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Nervous Beijing Tightens Controls on Internet

by Antoaneta Bezlova

Definition of a state secret is so vague that it can cover anything
(IPS) BEIJING -- Frightened by the potential exploitation of the information industry by dissidents and outlawed cult members, China is clamping down on the Internet and trying to tighten control over the flow of information.

In the course of only one week, Chinese authorities unveiled three sets of new rules, putting more limits on the use of the Internet and hinting that such control would extend to content uploaded on the World Wide Web.

The most serious set of rules, announced Jan. 26 by the Communist Party's flagship The People's Daily, banned the discussion of "state secrets" on the Internet.

In a circular issued by the State Bureau of Secrecy, the new regulations make website owners liable if state secrets are posted on or transmitted through their sites.

The restrictions extend to e-mail account users who are forbidden to transfer or copy state secrets. The circular also said all Internet content and service providers must undergo a "security certification" before they can operate.

In another development, all companies, including foreign ones, are required to tell the government by Monday, Jan. 31, about the type of the encryption software they use to send confidential information over the Internet. They have been asked to provide also details about the employees using that type of software.

According to Chinese sources, the Ministry of Public Security has drawn up, but not yet published, rules forcing all firms that use the Internet to register with the police.

In the works is a fourth set of rules, prepared by the State Press and Publication Administration, that would prevent domestic websites from breaching the state's monopoly on news distribution. The Shanghai Daily reported this week that only state-approved news would be allowed to appear on Chinese-registered sites.

By far, the recent set of regulations barring the leak of state secrets appear to be the most serious attempt to tame the Web, as the definition of a state secret is so vague that it can cover anything.

Under Chinese law, "state secret" could mean almost anything
The crime of leaking state secrets is regularly used to silence any dissent voices the Communist Party disapproves of.

The rules published in The People's Daily say thus: "All organizations and individuals are forbidden from releasing, discussing or transferring state secret information on bulletin boards, chat rooms or in Internet news groups."

"Any website that provides or releases information on the World Wide Web must undergo security checks and approval," Article 8 says. Article 11 bans people from transferring or copying state secrets in e-mail.

A spokesman contacted at the State Bureau of Secrecy says that the new rules are "highly targeted to state secrecy." Yet under the Chinese law, "state secret" could mean almost anything.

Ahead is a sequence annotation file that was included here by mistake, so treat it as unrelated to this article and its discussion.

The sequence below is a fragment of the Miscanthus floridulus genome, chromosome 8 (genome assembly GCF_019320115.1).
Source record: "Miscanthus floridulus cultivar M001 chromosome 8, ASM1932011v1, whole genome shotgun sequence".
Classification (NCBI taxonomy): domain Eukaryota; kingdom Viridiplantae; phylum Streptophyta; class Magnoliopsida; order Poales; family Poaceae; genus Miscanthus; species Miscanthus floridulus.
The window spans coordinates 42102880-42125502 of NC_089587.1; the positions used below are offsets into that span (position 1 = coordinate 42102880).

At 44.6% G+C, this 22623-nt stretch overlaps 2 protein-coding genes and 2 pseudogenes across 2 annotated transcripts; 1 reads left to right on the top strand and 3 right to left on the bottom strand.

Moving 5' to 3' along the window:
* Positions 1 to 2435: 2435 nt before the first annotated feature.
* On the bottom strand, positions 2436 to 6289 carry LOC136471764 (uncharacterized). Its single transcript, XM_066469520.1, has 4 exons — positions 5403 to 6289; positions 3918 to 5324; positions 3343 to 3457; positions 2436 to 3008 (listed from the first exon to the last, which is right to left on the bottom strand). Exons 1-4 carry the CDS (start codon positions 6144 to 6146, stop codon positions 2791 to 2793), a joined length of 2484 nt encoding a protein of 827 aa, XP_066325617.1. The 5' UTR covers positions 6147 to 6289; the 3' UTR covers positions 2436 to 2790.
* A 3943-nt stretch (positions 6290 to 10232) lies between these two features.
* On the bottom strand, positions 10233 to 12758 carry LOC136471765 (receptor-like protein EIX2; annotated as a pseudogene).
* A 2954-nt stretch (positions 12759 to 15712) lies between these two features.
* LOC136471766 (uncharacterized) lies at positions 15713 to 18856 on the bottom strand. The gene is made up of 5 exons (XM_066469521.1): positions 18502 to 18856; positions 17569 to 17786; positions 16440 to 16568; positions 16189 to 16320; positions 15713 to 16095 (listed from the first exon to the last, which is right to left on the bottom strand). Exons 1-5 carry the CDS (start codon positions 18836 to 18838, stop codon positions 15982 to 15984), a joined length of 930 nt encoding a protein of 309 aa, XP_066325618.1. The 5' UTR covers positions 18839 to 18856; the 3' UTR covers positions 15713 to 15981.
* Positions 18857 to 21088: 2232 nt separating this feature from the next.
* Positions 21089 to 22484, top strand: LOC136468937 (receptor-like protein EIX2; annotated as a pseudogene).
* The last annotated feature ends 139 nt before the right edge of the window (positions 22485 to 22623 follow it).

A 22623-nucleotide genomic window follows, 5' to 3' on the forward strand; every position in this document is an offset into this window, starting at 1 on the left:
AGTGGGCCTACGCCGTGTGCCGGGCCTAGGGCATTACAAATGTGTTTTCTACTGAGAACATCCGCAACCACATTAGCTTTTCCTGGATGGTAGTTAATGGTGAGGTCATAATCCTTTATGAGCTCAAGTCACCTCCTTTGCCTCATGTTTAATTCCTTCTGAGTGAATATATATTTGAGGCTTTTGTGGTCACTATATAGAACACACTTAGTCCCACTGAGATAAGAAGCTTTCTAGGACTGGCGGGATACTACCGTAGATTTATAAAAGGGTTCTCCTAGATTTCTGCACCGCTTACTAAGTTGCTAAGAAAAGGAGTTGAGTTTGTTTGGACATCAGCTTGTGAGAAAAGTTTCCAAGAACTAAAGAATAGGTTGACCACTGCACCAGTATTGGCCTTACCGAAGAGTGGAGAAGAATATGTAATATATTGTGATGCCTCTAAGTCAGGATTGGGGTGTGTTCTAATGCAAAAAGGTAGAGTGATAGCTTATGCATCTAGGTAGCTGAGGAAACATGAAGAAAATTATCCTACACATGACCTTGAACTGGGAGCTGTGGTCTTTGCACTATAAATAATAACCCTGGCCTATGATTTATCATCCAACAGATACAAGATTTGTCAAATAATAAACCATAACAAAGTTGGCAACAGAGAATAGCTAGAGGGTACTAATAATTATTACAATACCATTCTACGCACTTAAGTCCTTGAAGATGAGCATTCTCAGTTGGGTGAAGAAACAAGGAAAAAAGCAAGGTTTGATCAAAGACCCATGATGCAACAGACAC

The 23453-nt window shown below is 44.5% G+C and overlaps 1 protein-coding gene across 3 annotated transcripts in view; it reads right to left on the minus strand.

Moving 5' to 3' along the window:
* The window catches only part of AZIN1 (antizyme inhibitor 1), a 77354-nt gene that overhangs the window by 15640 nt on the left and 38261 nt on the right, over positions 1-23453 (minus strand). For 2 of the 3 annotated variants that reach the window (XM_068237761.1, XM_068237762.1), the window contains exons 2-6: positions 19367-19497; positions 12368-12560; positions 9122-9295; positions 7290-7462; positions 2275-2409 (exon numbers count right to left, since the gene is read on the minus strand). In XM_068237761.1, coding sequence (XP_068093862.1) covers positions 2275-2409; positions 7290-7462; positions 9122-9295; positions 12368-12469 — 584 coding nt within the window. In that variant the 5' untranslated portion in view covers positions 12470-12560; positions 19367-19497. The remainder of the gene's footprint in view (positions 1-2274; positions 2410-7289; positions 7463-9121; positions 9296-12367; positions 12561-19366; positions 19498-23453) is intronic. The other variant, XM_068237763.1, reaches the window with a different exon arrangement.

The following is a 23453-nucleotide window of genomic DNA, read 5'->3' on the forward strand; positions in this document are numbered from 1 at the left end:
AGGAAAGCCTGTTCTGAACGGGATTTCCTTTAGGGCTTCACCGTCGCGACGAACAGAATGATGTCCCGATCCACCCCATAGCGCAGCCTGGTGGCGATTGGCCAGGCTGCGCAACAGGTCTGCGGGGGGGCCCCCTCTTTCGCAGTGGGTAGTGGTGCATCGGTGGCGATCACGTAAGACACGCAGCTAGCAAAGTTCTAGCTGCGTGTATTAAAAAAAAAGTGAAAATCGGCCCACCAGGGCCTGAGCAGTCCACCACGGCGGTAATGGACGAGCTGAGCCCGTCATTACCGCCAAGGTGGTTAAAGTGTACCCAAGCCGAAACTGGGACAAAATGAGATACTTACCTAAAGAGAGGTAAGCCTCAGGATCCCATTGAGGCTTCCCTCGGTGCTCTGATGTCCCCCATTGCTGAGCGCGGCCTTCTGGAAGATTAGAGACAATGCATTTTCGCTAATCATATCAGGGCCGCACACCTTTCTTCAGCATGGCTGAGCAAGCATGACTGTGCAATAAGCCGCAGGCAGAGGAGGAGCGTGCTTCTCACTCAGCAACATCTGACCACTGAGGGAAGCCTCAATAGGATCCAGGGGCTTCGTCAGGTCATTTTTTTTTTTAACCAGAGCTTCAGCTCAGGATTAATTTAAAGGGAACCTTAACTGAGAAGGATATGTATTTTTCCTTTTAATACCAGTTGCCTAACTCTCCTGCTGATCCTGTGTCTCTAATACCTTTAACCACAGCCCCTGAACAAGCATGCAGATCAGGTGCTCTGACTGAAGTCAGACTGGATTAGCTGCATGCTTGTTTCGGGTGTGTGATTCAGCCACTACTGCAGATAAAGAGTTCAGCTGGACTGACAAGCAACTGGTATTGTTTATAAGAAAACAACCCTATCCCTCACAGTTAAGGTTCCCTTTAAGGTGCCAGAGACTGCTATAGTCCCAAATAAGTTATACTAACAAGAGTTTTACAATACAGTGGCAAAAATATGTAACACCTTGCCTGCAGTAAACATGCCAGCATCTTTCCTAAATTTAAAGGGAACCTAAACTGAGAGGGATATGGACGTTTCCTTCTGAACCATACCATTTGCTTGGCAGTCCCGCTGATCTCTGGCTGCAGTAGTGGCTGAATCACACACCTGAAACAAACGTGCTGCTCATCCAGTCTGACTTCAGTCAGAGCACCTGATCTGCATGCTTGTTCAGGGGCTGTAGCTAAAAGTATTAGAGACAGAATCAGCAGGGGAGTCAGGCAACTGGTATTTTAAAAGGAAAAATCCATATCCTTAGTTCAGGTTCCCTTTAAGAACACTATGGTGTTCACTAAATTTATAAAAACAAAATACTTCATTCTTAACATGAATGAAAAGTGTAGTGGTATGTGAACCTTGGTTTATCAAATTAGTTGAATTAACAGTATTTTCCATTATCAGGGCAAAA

While the 1988 State Secrets Law covers many of the obvious areas -- national defense, diplomatic affairs, science and technology and criminal investigations, its definition also includes questionable categories such as "major policy decisions on state affairs," "secret matters in national economic and social development," "those secret matters of political parties... (that) concern the security and interests of the state."

There is also a catch-all clause that makes state secrets all "other state secret matters that the state secrecy preservation departments determine should be preserved."

But the scope of those could be enormous. In 1993 a couple, Bai Weiji and Zhao Lei, were sentenced to ten-and six-year terms respectively on the charge of "leaking state secrets" merely for translating materials from magazines marked "internal use only" for Washington Post correspondent Lena Sun.

In this case, the term "internal use only" was equated with the term for "state secrets" despite the fact that the first one does not appear in the law or in its implementing regulations.

It is far from clear whether the government would be able to implement the new Internet rules. The State Bureau of Secrecy official admitted the Internet did not lend itself to easy monitoring.

"It is rather complicated so we can't really manage this by ourselves," he said. "The Public Security must also get involved."

Analysts here argue that the authorities are divided on the issue of controlling Web content. Security-related ministries are said to insist for more control, pointing that Chinese dissident groups and Falun Gong, the banned spiritual group, have been known to use the Internet to communicate with followers in China.

Economic ministries, on the other hand, see the Internet as beneficial for the economy and are believed to be pressing for more freedom of the information industry.

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Albion Monitor January 30, 2000 (

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